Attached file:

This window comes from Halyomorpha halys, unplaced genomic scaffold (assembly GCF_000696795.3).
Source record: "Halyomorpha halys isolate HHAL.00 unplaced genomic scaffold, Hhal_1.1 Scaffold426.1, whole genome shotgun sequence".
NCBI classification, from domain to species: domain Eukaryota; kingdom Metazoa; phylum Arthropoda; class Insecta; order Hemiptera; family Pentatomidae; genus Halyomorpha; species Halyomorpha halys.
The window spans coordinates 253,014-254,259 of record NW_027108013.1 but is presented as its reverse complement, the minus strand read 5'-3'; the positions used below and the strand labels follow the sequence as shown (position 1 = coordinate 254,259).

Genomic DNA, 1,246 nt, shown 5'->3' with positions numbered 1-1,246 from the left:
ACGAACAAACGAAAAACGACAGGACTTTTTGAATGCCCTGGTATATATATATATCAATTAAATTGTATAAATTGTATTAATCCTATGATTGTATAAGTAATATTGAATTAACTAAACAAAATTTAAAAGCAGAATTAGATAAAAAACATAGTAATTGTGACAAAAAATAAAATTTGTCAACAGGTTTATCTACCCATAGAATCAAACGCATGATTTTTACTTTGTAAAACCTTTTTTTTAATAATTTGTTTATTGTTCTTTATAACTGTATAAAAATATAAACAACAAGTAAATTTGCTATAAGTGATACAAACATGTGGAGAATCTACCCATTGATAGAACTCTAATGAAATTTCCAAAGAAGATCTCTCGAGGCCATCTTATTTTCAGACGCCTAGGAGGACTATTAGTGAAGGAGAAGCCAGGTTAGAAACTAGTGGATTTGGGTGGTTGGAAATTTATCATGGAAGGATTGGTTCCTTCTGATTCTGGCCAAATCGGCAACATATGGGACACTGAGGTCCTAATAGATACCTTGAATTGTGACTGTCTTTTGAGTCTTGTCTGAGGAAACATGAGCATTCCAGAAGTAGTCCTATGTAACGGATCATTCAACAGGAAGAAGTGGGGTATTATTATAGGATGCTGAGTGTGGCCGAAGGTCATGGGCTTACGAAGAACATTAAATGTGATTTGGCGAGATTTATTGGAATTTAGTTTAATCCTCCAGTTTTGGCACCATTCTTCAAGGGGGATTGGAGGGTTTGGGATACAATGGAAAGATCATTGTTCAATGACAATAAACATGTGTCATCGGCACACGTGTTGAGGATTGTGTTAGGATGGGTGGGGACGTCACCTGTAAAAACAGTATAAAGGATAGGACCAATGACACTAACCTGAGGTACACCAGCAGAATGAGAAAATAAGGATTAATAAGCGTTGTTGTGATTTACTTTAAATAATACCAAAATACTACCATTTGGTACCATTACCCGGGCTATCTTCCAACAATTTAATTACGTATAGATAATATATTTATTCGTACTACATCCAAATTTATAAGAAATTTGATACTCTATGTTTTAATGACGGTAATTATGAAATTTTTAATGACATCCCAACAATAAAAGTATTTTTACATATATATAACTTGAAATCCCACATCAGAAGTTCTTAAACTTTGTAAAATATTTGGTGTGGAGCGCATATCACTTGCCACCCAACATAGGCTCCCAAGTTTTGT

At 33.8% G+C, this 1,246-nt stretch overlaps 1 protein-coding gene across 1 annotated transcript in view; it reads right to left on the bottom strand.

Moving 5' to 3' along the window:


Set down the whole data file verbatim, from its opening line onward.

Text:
This window comes from Halyomorpha halys, unplaced genomic scaffold (assembly GCF_000696795.3).
Source record: "Halyomorpha halys isolate HHAL.00 unplaced genomic scaffold, Hhal_1.1 Scaffold426.1, whole genome shotgun sequence".
NCBI classification, from domain to species: domain Eukaryota; kingdom Metazoa; phylum Arthropoda; class Insecta; order Hemiptera; family Pentatomidae; genus Halyomorpha; species Halyomorpha halys.
The window spans coordinates 253,014-254,259 of record NW_027108013.1 but is presented as its reverse complement, the minus strand read 5'-3'; the positions used below and the strand labels follow the sequence as shown (position 1 = coordinate 254,259).

Genomic DNA, 1,246 nt, shown 5'->3' with positions numbered 1-1,246 from the left:
ACGAACAAACGAAAAACGACAGGACTTTTTGAATGCCCTGGTATATATATATATCAATTAAATTGTATAAATTGTATTAATCCTATGATTGTATAAGTAATATTGAATTAACTAAACAAAATTTAAAAGCAGAATTAGATAAAAAACATAGTAATTGTGACAAAAAATAAAATTTGTCAACAGGTTTATCTACCCATAGAATCAAACGCATGATTTTTACTTTGTAAAACCTTTTTTTTAATAATTTGTTTATTGTTCTTTATAACTGTATAAAAATATAAACAACAAGTAAATTTGCTATAAGTGATACAAACATGTGGAGAATCTACCCATTGATAGAACTCTAATGAAATTTCCAAAGAAGATCTCTCGAGGCCATCTTATTTTCAGACGCCTAGGAGGACTATTAGTGAAGGAGAAGCCAGGTTAGAAACTAGTGGATTTGGGTGGTTGGAAATTTATCATGGAAGGATTGGTTCCTTCTGATTCTGGCCAAATCGGCAACATATGGGACACTGAGGTCCTAATAGATACCTTGAATTGTGACTGTCTTTTGAGTCTTGTCTGAGGAAACATGAGCATTCCAGAAGTAGTCCTATGTAACGGATCATTCAACAGGAAGAAGTGGGGTATTATTATAGGATGCTGAGTGTGGCCGAAGGTCATGGGCTTACGAAGAACATTAAATGTGATTTGGCGAGATTTATTGGAATTTAGTTTAATCCTCCAGTTTTGGCACCATTCTTCAAGGGGGATTGGAGGGTTTGGGATACAATGGAAAGATCATTGTTCAATGACAATAAACATGTGTCATCGGCACACGTGTTGAGGATTGTGTTAGGATGGGTGGGGACGTCACCTGTAAAAACAGTATAAAGGATAGGACCAATGACACTAACCTGAGGTACACCAGCAGAATGAGAAAATAAGGATTAATAAGCGTTGTTGTGATTTACTTTAAATAATACCAAAATACTACCATTTGGTACCATTACCCGGGCTATCTTCCAACAATTTAATTACGTATAGATAATATATTTATTCGTACTACATCCAAATTTATAAGAAATTTGATACTCTATGTTTTAATGACGGTAATTATGAAATTTTTAATGACATCCCAACAATAAAAGTATTTTTACATATATATAACTTGAAATCCCACATCAGAAGTTCTTAAACTTTGTAAAATATTTGGTGTGGAGCGCATATCACTTGCCACCCAACATAGGCTCCCAAGTTTTGT

At 33.8% G+C, this 1,246-nt stretch overlaps 1 protein-coding gene across 1 annotated transcript in view; it reads right to left on the bottom strand.

Moving 5' to 3' along the window: